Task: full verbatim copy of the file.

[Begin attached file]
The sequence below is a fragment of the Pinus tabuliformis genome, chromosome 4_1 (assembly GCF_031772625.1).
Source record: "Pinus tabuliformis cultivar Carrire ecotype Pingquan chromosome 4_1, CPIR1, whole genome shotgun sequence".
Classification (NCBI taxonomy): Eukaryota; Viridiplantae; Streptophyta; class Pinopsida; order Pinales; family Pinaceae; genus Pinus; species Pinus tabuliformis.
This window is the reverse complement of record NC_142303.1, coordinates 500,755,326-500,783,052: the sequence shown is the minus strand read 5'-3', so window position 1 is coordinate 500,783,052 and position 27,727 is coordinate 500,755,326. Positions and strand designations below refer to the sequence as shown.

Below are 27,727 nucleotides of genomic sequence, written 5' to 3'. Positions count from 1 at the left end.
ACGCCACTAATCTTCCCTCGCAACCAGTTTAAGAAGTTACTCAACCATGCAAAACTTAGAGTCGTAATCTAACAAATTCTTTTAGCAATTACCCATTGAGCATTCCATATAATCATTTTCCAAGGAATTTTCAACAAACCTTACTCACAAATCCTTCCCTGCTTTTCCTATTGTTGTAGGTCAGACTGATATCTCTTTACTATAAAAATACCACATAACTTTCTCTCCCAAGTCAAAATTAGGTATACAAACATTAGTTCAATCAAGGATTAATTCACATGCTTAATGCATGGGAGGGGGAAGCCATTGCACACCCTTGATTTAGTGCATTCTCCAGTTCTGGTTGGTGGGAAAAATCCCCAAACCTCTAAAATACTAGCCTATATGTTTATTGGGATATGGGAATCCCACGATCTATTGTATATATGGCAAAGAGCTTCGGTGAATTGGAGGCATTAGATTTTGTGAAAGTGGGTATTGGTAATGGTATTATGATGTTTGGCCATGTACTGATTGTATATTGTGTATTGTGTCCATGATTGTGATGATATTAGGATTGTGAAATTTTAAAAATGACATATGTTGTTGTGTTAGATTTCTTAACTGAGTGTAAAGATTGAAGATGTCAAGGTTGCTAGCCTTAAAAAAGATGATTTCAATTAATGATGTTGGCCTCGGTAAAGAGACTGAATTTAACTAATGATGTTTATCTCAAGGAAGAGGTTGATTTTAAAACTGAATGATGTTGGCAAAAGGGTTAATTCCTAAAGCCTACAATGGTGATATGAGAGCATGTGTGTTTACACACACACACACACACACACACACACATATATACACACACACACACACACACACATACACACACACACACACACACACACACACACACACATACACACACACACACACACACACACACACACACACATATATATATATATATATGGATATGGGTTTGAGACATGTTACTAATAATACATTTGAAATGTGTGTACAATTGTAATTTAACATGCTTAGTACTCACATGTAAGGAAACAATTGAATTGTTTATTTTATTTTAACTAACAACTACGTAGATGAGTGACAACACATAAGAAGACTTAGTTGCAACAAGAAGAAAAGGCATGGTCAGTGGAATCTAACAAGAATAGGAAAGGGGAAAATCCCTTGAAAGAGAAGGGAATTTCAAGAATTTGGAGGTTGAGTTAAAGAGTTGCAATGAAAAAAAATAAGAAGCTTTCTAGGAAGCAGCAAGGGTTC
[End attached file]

The sequence below is a fragment of the Pinus tabuliformis genome, chromosome 4_1 (assembly GCF_031772625.1).
Source record: "Pinus tabuliformis cultivar Carrire ecotype Pingquan chromosome 4_1, CPIR1, whole genome shotgun sequence".
Classification (NCBI taxonomy): Eukaryota; Viridiplantae; Streptophyta; class Pinopsida; order Pinales; family Pinaceae; genus Pinus; species Pinus tabuliformis.
This window is the reverse complement of record NC_142303.1, coordinates 500,755,326-500,783,052: the sequence shown is the minus strand read 5'-3', so window position 1 is coordinate 500,783,052 and position 27,727 is coordinate 500,755,326. Positions and strand designations below refer to the sequence as shown.

Below are 27,727 nucleotides of genomic sequence, written 5' to 3'. Positions count from 1 at the left end.
ACGCCACTAATCTTCCCTCGCAACCAGTTTAAGAAGTTACTCAACCATGCAAAACTTAGAGTCGTAATCTAACAAATTCTTTTAGCAATTACCCATTGAGCATTCCATATAATCATTTTCCAAGGAATTTTCAACAAACCTTACTCACAAATCCTTCCCTGCTTTTCCTATTGTTGTAGGTCAGACTGATATCTCTTTACTATAAAAATACCACATAACTTTCTCTCCCAAGTCAAAATTAGGTATACAAACATTAGTTCAATCAAGGATTAATTCACATGCTTAATGCATGGGAGGGGGAAGCCATTGCACACCCTTGATTTAGTGCATTCTCCAGTTCTGGTTGGTGGGAAAAATCCCCAAACCTCTAAAATACTAGCCTATATGTTTATTGGGATATGGGAATCCCACGATCTATTGTATATATGGCAAAGAGCTTCGGTGAATTGGAGGCATTAGATTTTGTGAAAGTGGGTATTGGTAATGGTATTATGATGTTTGGCCATGTACTGATTGTATATTGTGTATTGTGTCCATGATTGTGATGATATTAGGATTGTGAAATTTTAAAAATGACATATGTTGTTGTGTTAGATTTCTTAACTGAGTGTAAAGATTGAAGATGTCAAGGTTGCTAGCCTTAAAAAAGATGATTTCAATTAATGATGTTGGCCTCGGTAAAGAGACTGAATTTAACTAATGATGTTTATCTCAAGGAAGAGGTTGATTTTAAAACTGAATGATGTTGGCAAAAGGGTTAATTCCTAAAGCCTACAATGGTGATATGAGAGCATGTGTGTTTACACACACACACACACACACACACACACATATATACACACACACACACACACACACATACACACACACACACACACACACACACACACACACATACACACACACACACACACACACACACACACACACATATATATATATATATATGGATATGGGTTTGAGACATGTTACTAATAATACATTTGAAATGTGTGTACAATTGTAATTTAACATGCTTAGTACTCACATGTAAGGAAACAATTGAATTGTTTATTTTATTTTAACTAACAACTACGTAGATGAGTGACAACACATAAGAAGACTTAGTTGCAACAAGAAGAAAAGGCATGGTCAGTGGAATCTAACAAGAATAGGAAAGGGGAAAATCCCTTGAAAGAGAAGGGAATTTCAAGAATTTGGAGGTTGAGTTAAAGAGTTGCAATGAAAAAAAATAAGAAGCTTTCTAGGAAGCAGCAAGGGTTC